Taste the Soup (September CT Column)
Sometimes understanding follows obedience.
[ posted at CT 9/26/2012 11:18 ]
A man goes into a deli, orders the matzo ball soup, and motions the waiter back to his table.
“Taste the soup,” says the man.
“Sir, is something wrong?” asks the waiter. “I can get you another bowl right away.”
“Taste the soup,” says the man.
“Sir, is there something you want me to tell the chef?”
“Taste the soup.”
“Fine,” says the waiter, exasperated. “I’ll taste it. Where’s the spoon?”
“Aha!” says the man.
Sometimes you have to do what’s being asked of you before you understand why it’s required. You have to be willing to taste the soup in order to discover the spoon is missing. In religious parlance: “Understanding follows obedience.” It’s an axiom every bit as true as it is vexing. Psalm 111 observes that “all who follow [God’s] precepts have good understanding”—not the other way around.
Lately, for me, the command to “taste the soup” has been about attending church. Trouble is, I just haven’t felt like going.
I’ve been sliding into pews (or modern equivalents) from infancy; my vocation has taken me to hundreds of churches around the world. I’ve met some of my dearest friends and endured some of my darkest betrayals in youth rooms, foyers, and sanctuaries. I’ve cried, sung, prayed, committed, disconnected, recommitted, scribbled sermon notes, doodled, been wounded, been healed, encountered the Mystery, and dozed off—sometimes all in the same service.
There are seasons when Sunday can’t come soon enough. The gifts church has given me are too numerous to list.
But there are also stretches of disillusionment. Times when the songs that once ushered me into a profound awareness of God’s presence seem suddenly schlocky and manipulative. Mornings when I can’t find anyone I know during the “greeting” time, and a previously cozy ritual morphs into a caricature of superficial community. Those are the Sundays I struggle with the sermon and feel my theological earnestness hardening into elitism, discernment distorting into self-righteousness.
Like anyone who has logged serious pew time, I’ve got reasons to be jaded. I’ve seen churches split over trivia while they trivialize glaring immorality amongst their leaders. I’ve encountered gossip posing as prayer, and bullying masquerading as “spiritual guidance.” I’ve watched the realignment and reduction of the gospel into a business plan for membership growth or personal improvement.
Most damaging of all, I’ve looked into my own heart and known that if my pew-mates are anything like me, church is composed of frail humans, each of us an unreliable, potentially dangerous mess of conflicting motives and wavering intentions.
People who complain that church is boring have no idea. Church is scary.
So I sell myself the half-truth that church is something we are rather than something we do. I stay home with my theology textbooks and Bible and enjoy a dissension-free congregation of one. I console myself with an online network of enlightened individuals who share both my convictions and my cynicisms. We satirize the excesses of organized religion, feeling cleverer than we ought about shooting the fish in our own barrels. We create a virtual but significant community. And for a while, it’s enough.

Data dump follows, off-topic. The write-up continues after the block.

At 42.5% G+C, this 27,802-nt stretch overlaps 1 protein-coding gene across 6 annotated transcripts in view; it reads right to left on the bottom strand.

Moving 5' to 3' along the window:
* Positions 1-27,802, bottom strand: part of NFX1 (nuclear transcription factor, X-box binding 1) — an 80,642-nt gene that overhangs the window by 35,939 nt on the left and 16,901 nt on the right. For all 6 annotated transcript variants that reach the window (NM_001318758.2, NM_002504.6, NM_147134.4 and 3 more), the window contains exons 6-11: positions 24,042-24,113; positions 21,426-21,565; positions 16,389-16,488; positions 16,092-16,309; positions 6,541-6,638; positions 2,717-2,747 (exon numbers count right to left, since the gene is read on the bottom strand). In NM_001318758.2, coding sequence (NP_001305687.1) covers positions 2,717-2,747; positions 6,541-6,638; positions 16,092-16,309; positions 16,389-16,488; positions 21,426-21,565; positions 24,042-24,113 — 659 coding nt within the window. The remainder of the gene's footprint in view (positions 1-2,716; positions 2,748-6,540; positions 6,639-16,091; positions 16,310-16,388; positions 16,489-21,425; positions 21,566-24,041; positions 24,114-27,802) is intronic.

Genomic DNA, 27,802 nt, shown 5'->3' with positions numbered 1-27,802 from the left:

There’s just one problem. Beneath my rhetoric of antilegalism, enlightenment, and self-protection there remains a still, small—but increasingly insistent—voice. And it’s telling me to taste the soup.
The biblical witness indicates that when God gets hold of people, they almost always work out the implications in groups. This has never been an easy process. The Israelites praise, squabble, fail, and repent together in a seemingly endless cycle. The Christians in the apostle Paul’s churches alternately thrill and break their pastor’s heart over and over again. But they keep at it, and with every try Paul grows more passionate about the ragtag crew of notoriously fallible humans who so thoroughly are the church that they can’t help but do church together. Striving to convey the profound connection between Jesus and the people who gather in his name, Paul employs only the most intimate metaphors—we are Christ’s bride, or his very body.
The triune God has always been into community. And community, I am forced to admit, ultimately requires meeting together with flesh and blood folks I cannot “block” or “unfriend” should they become annoying. It means getting close enough to hug and to arm wrestle, to build (and sometimes hold) each other up, even as we risk letting each other down.
It is important to remember that “tasting the soup” is not the same as “drinking the Kool-Aid.” We are not required to unthinkingly remain in toxic or abusive environments, or even to follow a particular structure or meet on a certain day. Obedience in this area is simply intentional proximity with a group of people who love Jesus and each other. It is coming together to his table, if only because that is what he asks us to do. And it is trusting that he’ll show us not only the spoons we’re missing, but also the feast he has in store.